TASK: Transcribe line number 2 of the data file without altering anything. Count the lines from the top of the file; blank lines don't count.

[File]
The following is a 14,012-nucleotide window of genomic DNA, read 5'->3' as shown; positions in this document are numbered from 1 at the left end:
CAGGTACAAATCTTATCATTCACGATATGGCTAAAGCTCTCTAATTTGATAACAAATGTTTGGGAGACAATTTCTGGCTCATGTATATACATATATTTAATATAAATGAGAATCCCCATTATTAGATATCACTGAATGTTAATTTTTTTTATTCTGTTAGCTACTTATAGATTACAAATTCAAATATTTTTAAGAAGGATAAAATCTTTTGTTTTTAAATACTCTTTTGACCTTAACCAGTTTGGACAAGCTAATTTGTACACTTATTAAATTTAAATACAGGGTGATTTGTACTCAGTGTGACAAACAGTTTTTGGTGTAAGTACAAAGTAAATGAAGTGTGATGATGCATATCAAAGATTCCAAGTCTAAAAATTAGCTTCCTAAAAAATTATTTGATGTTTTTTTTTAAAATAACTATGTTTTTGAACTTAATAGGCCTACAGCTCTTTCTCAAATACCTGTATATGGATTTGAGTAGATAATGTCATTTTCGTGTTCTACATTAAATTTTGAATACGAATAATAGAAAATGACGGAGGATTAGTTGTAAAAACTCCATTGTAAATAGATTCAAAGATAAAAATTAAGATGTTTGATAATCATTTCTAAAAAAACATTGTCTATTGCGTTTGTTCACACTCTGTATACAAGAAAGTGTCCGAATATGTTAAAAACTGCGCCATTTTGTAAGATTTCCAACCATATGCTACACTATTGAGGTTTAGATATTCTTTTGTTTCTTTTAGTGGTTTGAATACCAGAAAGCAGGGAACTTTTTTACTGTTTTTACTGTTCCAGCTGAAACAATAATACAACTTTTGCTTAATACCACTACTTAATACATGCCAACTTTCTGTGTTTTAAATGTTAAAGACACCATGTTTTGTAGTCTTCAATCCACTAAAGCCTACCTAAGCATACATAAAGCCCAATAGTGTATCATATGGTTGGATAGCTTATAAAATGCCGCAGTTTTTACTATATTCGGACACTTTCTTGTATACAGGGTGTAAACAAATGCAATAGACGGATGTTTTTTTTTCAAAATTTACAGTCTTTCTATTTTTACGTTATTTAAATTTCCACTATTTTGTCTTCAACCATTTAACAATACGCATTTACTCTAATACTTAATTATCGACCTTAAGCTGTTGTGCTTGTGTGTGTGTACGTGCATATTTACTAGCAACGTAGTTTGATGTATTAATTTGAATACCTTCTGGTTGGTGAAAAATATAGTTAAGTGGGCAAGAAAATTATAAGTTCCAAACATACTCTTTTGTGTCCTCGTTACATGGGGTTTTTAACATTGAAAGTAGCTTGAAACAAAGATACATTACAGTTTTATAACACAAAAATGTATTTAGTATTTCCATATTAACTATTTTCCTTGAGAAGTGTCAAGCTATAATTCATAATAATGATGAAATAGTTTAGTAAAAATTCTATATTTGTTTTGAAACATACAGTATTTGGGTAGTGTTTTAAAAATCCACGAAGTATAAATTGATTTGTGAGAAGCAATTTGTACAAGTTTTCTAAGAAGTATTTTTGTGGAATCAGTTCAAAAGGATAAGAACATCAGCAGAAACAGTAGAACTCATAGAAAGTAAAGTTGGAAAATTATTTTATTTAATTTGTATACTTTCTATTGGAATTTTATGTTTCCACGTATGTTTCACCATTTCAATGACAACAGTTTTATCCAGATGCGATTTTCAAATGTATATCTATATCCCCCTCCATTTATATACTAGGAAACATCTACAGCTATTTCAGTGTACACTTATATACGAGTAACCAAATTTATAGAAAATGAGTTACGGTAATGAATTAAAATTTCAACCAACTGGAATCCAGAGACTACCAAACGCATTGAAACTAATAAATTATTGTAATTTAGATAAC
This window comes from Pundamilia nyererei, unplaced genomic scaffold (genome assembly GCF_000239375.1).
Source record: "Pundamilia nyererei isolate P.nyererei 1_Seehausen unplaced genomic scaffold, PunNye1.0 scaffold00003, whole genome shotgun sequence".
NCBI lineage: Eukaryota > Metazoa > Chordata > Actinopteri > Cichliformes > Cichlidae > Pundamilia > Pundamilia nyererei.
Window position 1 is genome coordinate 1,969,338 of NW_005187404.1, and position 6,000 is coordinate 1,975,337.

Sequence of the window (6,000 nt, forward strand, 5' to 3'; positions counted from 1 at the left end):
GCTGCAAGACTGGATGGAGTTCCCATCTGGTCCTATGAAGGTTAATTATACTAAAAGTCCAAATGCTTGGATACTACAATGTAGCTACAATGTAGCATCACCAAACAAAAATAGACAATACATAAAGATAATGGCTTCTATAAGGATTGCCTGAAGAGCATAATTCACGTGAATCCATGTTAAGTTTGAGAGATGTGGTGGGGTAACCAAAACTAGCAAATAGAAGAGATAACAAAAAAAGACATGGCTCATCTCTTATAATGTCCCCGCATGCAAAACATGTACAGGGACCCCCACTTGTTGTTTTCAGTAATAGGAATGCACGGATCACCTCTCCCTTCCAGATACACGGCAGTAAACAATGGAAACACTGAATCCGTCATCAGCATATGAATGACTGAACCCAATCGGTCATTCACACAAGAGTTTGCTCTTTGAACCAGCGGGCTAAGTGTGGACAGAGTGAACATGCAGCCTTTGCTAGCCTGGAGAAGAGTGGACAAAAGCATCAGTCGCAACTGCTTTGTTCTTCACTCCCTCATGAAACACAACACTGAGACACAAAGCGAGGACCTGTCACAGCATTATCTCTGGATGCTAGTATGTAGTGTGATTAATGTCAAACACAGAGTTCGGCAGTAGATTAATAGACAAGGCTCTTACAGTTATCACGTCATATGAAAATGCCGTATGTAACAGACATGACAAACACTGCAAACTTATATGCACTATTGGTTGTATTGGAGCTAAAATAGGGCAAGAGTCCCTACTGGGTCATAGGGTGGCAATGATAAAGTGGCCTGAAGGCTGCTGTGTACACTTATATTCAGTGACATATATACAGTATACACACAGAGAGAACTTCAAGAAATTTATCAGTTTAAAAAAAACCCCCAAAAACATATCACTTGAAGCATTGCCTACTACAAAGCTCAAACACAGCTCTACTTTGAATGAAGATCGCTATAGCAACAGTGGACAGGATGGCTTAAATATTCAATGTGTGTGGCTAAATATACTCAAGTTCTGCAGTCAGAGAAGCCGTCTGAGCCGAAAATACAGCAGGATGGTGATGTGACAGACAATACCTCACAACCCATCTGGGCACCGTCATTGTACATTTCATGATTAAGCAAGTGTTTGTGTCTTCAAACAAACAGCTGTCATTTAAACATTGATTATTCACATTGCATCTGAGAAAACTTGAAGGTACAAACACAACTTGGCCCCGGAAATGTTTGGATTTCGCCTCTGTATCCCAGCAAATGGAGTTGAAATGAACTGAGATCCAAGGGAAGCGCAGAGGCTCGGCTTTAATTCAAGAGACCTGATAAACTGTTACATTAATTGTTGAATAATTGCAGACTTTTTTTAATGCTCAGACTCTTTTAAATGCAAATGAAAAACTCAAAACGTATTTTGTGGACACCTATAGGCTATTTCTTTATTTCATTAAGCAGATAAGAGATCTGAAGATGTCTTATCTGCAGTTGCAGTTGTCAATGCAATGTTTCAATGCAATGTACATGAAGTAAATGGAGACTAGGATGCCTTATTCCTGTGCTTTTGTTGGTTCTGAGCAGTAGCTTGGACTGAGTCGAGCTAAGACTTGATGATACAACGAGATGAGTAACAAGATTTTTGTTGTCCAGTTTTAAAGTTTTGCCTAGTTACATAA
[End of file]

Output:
CAGGTACAAATCTTATCATTCACGATATGGCTAAAGCTCTCTAATTTGATAACAAATGTTTGGGAGACAATTTCTGGCTCATGTATATACATATATTTAATATAAATGAGAATCCCCATTATTAGATATCACTGAATGTTAATTTTTTTTATTCTGTTAGCTACTTATAGATTACAAATTCAAATATTTTTAAGAAGGATAAAATCTTTTGTTTTTAAATACTCTTTTGACCTTAACCAGTTTGGACAAGCTAATTTGTACACTTATTAAATTTAAATACAGGGTGATTTGTACTCAGTGTGACAAACAGTTTTTGGTGTAAGTACAAAGTAAATGAAGTGTGATGATGCATATCAAAGATTCCAAGTCTAAAAATTAGCTTCCTAAAAAATTATTTGATGTTTTTTTTTAAAATAACTATGTTTTTGAACTTAATAGGCCTACAGCTCTTTCTCAAATACCTGTATATGGATTTGAGTAGATAATGTCATTTTCGTGTTCTACATTAAATTTTGAATACGAATAATAGAAAATGACGGAGGATTAGTTGTAAAAACTCCATTGTAAATAGATTCAAAGATAAAAATTAAGATGTTTGATAATCATTTCTAAAAAAACATTGTCTATTGCGTTTGTTCACACTCTGTATACAAGAAAGTGTCCGAATATGTTAAAAACTGCGCCATTTTGTAAGATTTCCAACCATATGCTACACTATTGAGGTTTAGATATTCTTTTGTTTCTTTTAGTGGTTTGAATACCAGAAAGCAGGGAACTTTTTTACTGTTTTTACTGTTCCAGCTGAAACAATAATACAACTTTTGCTTAATACCACTACTTAATACATGCCAACTTTCTGTGTTTTAAATGTTAAAGACACCATGTTTTGTAGTCTTCAATCCACTAAAGCCTACCTAAGCATACATAAAGCCCAATAGTGTATCATATGGTTGGATAGCTTATAAAATGCCGCAGTTTTTACTATATTCGGACACTTTCTTGTATACAGGGTGTAAACAAATGCAATAGACGGATGTTTTTTTTTCAAAATTTACAGTCTTTCTATTTTTACGTTATTTAAATTTCCACTATTTTGTCTTCAACCATTTAACAATACGCATTTACTCTAATACTTAATTATCGACCTTAAGCTGTTGTGCTTGTGTGTGTGTACGTGCATATTTACTAGCAACGTAGTTTGATGTATTAATTTGAATACCTTCTGGTTGGTGAAAAATATAGTTAAGTGGGCAAGAAAATTATAAGTTCCAAACATACTCTTTTGTGTCCTCGTTACATGGGGTTTTTAACATTGAAAGTAGCTTGAAACAAAGATACATTACAGTTTTATAACACAAAAATGTATTTAGTATTTCCATATTAACTATTTTCCTTGAGAAGTGTCAAGCTATAATTCATAATAATGATGAAATAGTTTAGTAAAAATTCTATATTTGTTTTGAAACATACAGTATTTGGGTAGTGTTTTAAAAATCCACGAAGTATAAATTGATTTGTGAGAAGCAATTTGTACAAGTTTTCTAAGAAGTATTTTTGTGGAATCAGTTCAAAAGGATAAGAACATCAGCAGAAACAGTAGAACTCATAGAAAGTAAAGTTGGAAAATTATTTTATTTAATTTGTATACTTTCTATTGGAATTTTATGTTTCCACGTATGTTTCACCATTTCAATGACAACAGTTTTATCCAGATGCGATTTTCAAATGTATATCTATATCCCCCTCCATTTATATACTAGGAAACATCTACAGCTATTTCAGTGTACACTTATATACGAGTAACCAAATTTATAGAAAATGAGTTACGGTAATGAATTAAAATTTCAACCAACTGGAATCCAGAGACTACCAAACGCATTGAAACTAATAAATTATTGTAATTTAGATAAC